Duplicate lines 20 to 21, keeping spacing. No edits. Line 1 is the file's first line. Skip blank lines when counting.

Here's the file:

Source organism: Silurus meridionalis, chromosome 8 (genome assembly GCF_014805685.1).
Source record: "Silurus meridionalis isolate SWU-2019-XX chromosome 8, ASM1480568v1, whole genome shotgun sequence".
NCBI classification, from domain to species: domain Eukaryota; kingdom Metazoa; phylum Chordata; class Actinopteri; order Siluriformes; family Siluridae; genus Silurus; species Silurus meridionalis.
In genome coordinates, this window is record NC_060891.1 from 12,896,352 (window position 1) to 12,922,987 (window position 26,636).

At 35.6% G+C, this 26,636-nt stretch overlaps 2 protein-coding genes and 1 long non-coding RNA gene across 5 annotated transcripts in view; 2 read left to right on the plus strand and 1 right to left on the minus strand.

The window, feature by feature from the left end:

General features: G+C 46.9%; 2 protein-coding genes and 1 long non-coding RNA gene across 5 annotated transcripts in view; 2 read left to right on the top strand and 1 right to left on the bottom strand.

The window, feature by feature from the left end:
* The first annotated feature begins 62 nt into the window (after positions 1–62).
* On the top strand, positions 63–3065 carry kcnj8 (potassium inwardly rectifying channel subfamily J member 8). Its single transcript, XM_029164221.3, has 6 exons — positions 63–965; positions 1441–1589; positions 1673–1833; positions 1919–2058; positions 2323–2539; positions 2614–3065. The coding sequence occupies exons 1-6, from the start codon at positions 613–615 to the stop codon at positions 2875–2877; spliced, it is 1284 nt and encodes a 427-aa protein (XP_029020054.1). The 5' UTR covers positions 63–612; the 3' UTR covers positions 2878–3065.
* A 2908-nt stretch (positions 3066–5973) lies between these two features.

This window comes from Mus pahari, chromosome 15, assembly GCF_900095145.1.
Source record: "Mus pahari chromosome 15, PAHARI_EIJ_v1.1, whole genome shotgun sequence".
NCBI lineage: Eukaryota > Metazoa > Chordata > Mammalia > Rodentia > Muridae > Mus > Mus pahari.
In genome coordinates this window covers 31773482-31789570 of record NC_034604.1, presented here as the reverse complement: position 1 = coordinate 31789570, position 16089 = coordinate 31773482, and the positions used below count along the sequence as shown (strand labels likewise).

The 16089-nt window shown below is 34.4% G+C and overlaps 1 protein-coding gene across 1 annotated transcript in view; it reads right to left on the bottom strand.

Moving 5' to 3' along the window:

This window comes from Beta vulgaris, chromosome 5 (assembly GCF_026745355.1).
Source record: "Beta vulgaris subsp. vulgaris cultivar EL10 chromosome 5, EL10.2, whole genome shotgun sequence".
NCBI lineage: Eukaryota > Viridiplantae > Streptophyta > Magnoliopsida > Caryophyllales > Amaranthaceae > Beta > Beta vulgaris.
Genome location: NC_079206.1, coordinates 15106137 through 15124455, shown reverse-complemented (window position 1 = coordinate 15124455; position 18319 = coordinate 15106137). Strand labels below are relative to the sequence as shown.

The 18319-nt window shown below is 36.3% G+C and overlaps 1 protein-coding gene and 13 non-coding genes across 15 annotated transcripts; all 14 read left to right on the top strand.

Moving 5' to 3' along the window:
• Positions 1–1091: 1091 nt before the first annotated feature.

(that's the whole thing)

NCBI lineage: Eukaryota > Viridiplantae > Streptophyta > Magnoliopsida > Caryophyllales > Amaranthaceae > Beta > Beta vulgaris.
Genome location: NC_079206.1, coordinates 15106137 through 15124455, shown reverse-complemented (window position 1 = coordinate 15124455; position 18319 = coordinate 15106137). Strand labels below are relative to the sequence as shown.